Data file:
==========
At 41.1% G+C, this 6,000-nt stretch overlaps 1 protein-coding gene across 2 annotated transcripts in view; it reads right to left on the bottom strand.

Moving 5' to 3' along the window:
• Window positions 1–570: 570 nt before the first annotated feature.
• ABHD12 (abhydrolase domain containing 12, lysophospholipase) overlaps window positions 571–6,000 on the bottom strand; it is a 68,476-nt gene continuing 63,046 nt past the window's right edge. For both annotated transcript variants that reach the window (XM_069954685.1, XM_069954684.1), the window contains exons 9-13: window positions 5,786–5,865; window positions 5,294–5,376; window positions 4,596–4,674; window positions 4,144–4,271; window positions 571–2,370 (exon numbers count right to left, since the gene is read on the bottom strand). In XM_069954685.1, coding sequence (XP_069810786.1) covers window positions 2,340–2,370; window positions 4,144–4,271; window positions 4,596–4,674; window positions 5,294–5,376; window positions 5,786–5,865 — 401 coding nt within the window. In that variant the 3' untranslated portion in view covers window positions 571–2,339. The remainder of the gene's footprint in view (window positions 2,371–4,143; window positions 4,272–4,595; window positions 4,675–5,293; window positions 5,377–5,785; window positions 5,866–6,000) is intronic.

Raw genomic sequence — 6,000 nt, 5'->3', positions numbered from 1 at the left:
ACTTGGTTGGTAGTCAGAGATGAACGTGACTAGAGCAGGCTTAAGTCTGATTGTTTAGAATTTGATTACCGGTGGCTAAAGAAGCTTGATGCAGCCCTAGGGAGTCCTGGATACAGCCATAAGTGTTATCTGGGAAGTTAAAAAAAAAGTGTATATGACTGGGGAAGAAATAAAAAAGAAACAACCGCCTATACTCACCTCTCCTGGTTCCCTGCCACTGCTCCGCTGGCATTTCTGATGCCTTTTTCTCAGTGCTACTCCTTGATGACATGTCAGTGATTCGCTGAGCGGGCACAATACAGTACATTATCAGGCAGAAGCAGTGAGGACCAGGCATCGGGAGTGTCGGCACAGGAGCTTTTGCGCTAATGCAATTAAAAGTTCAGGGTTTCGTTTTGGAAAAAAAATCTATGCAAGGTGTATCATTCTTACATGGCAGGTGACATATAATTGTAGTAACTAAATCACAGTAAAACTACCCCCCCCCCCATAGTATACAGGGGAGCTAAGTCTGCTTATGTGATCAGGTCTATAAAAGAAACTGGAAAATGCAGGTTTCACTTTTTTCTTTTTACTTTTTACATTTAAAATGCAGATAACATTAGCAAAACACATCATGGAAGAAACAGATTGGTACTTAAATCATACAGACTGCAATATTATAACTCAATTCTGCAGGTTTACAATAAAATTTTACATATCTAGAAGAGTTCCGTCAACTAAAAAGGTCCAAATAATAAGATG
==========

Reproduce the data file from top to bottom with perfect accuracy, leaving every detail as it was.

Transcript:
At 41.1% G+C, this 6,000-nt stretch overlaps 1 protein-coding gene across 2 annotated transcripts in view; it reads right to left on the bottom strand.

Moving 5' to 3' along the window:
• Window positions 1–570: 570 nt before the first annotated feature.
• ABHD12 (abhydrolase domain containing 12, lysophospholipase) overlaps window positions 571–6,000 on the bottom strand; it is a 68,476-nt gene continuing 63,046 nt past the window's right edge. For both annotated transcript variants that reach the window (XM_069954685.1, XM_069954684.1), the window contains exons 9-13: window positions 5,786–5,865; window positions 5,294–5,376; window positions 4,596–4,674; window positions 4,144–4,271; window positions 571–2,370 (exon numbers count right to left, since the gene is read on the bottom strand). In XM_069954685.1, coding sequence (XP_069810786.1) covers window positions 2,340–2,370; window positions 4,144–4,271; window positions 4,596–4,674; window positions 5,294–5,376; window positions 5,786–5,865 — 401 coding nt within the window. In that variant the 3' untranslated portion in view covers window positions 571–2,339. The remainder of the gene's footprint in view (window positions 2,371–4,143; window positions 4,272–4,595; window positions 4,675–5,293; window positions 5,377–5,785; window positions 5,866–6,000) is intronic.

Raw genomic sequence — 6,000 nt, 5'->3', positions numbered from 1 at the left:
ACTTGGTTGGTAGTCAGAGATGAACGTGACTAGAGCAGGCTTAAGTCTGATTGTTTAGAATTTGATTACCGGTGGCTAAAGAAGCTTGATGCAGCCCTAGGGAGTCCTGGATACAGCCATAAGTGTTATCTGGGAAGTTAAAAAAAAAGTGTATATGACTGGGGAAGAAATAAAAAAGAAACAACCGCCTATACTCACCTCTCCTGGTTCCCTGCCACTGCTCCGCTGGCATTTCTGATGCCTTTTTCTCAGTGCTACTCCTTGATGACATGTCAGTGATTCGCTGAGCGGGCACAATACAGTACATTATCAGGCAGAAGCAGTGAGGACCAGGCATCGGGAGTGTCGGCACAGGAGCTTTTGCGCTAATGCAATTAAAAGTTCAGGGTTTCGTTTTGGAAAAAAAATCTATGCAAGGTGTATCATTCTTACATGGCAGGTGACATATAATTGTAGTAACTAAATCACAGTAAAACTACCCCCCCCCCCATAGTATACAGGGGAGCTAAGTCTGCTTATGTGATCAGGTCTATAAAAGAAACTGGAAAATGCAGGTTTCACTTTTTTCTTTTTACTTTTTACATTTAAAATGCAGATAACATTAGCAAAACACATCATGGAAGAAACAGATTGGTACTTAAATCATACAGACTGCAATATTATAACTCAATTCTGCAGGTTTACAATAAAATTTTACATATCTAGAAGAGTTCCGTCAACTAAAAAGGTCCAAATAATAAGATG